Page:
Cat Territory Size And Range: How Far Does Your Cat Roam?

Whether you have an outdoor cat that wanders vast spaces or an indoor one that dwells in a tiny apartment, cats assert ownership of their territory and rule it like the true royalty that they are. Why do cats have territory? How far do cats roam from home? Learn more about the size and range of cat territory so you can better care for your feline friend.

Table of contents

  • Cat territories and ranges: What are they?
  • Know everywhere your cat goes
  • Why are cats territorial?
  • Types of territories
  • How does my cat claim their territory?
  • Urine spraying by cats
  • How does this affect the way I care for my cat?
  • Multi-cat homes and their territories
  • Are outdoor cats territorial?
  • Outdoor cat and feral cat territories
  • How big is a feral cat’s territory?
  • How large is a domestic cat’s territory?
  • What is the radius of a cat’s territory?

Cat territories and ranges: What are they?

A cat’s territory is the area that it will defend against intruders. These intruders are most likely to be other neighborhood cats, dogs, or wildlife. A cat’s range includes all the places that it travels to.  So, if your cat is allowed to roam freely outdoors, their territory may be your backyard. But your kitty’s range may include your backyard, a few neighboring yards, and a local park, too. And some of this range may overlap with another cat’s territory.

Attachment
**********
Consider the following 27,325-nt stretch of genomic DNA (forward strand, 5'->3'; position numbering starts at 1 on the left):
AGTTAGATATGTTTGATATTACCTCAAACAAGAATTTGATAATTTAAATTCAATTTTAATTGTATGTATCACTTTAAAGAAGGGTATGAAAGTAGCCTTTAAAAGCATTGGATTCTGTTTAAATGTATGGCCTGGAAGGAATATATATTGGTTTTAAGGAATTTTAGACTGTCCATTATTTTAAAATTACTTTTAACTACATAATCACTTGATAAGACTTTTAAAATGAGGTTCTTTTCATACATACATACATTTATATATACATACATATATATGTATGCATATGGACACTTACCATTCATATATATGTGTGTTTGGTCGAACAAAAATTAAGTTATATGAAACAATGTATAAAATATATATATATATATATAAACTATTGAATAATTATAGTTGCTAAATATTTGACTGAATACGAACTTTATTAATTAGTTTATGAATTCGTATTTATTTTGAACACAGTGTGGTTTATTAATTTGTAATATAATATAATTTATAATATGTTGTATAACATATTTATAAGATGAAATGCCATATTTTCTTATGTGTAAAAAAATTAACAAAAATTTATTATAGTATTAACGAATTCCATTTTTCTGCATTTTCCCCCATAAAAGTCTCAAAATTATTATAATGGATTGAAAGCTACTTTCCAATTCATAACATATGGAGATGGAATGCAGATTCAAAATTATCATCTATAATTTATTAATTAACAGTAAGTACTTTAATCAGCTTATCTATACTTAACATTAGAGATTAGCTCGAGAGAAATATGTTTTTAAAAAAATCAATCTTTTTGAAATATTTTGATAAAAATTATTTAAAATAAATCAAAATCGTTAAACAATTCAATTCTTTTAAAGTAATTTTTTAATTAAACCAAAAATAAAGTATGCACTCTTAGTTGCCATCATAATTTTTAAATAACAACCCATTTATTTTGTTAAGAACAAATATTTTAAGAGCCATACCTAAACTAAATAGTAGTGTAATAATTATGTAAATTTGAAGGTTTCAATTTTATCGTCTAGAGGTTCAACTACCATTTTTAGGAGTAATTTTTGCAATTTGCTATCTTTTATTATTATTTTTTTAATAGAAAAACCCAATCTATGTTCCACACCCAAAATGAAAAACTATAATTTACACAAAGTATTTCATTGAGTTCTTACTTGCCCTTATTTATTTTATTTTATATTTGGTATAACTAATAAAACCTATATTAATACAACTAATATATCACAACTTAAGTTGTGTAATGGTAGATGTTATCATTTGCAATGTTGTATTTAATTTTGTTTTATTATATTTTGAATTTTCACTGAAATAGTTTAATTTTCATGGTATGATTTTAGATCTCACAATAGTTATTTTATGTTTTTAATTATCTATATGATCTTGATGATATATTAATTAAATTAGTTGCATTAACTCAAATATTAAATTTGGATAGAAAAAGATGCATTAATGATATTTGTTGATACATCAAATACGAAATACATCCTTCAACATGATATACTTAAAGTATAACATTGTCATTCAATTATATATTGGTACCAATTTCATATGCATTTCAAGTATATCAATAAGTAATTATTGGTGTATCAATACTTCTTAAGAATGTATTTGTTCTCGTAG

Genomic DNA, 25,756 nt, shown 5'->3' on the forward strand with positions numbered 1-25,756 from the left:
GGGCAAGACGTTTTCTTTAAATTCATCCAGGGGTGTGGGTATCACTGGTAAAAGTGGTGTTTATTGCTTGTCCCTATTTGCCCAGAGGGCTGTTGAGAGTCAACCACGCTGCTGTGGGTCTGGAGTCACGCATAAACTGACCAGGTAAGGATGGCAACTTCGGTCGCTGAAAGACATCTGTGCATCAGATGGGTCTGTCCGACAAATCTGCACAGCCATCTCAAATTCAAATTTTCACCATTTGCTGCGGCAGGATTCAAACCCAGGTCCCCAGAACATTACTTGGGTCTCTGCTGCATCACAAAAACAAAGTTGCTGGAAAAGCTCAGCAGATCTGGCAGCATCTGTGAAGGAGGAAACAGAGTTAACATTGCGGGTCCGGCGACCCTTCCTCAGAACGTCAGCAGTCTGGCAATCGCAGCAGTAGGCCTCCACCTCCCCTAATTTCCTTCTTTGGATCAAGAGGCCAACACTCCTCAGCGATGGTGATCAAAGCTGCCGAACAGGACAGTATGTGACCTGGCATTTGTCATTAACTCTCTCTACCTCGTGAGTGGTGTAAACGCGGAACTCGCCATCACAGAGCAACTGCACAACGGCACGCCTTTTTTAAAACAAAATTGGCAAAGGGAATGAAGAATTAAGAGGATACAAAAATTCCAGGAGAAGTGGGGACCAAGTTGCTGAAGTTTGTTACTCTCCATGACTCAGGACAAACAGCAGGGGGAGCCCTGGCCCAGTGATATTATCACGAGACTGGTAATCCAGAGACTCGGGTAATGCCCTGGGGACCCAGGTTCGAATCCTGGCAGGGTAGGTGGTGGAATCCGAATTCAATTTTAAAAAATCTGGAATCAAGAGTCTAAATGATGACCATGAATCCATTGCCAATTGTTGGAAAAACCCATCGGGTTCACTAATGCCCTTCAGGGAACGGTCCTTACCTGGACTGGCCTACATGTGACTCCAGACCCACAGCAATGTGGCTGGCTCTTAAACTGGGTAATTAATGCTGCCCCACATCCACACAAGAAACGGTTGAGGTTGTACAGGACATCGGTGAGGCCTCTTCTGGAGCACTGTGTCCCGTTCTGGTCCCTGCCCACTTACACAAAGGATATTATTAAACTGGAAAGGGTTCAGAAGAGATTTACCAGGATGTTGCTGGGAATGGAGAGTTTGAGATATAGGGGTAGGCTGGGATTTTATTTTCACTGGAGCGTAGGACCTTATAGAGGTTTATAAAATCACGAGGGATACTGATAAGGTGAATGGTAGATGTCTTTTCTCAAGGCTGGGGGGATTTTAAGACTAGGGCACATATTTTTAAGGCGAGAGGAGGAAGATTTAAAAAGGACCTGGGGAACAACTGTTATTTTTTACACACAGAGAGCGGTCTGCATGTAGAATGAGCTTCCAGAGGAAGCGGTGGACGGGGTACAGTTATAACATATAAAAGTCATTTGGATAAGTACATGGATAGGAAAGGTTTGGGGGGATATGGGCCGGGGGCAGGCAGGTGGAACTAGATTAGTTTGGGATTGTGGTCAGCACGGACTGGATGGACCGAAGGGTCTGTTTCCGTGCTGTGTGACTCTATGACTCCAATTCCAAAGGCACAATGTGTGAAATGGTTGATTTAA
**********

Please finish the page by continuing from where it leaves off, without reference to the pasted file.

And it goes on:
A GPS cat tracker can provide a real-time picture of where your cat roams, and help you locate them if they don’t return home at night.

Why are cats territorial?

All cats, including lions, tigers, cougars, and your little fluffball, are territorial. Maintaining a territory is a survival tactic that wild cats use to secure a hunting or breeding area. This ancestral behavior is innate in your cat.

Your cat’s lifestyle will determine the degree to which their territorial urges are expressed. Solo indoor cats, which are fed and played with regularly, may not feel the need to be quite as vigilant as an outdoor cat that roams the neighborhood.

Maintaining a territory is hard work, but it ensures that a cat has access to adequate food and potential mates. To maintain a territory, your cat must patrol it, scent mark the borders, and defend it against trespassers – especially other cats.

Outdoor domestic cats will have larger ranges than indoor cats. Feral cats (which have little or no interaction with people) will have much larger territories, because they must find or hunt for their own food.



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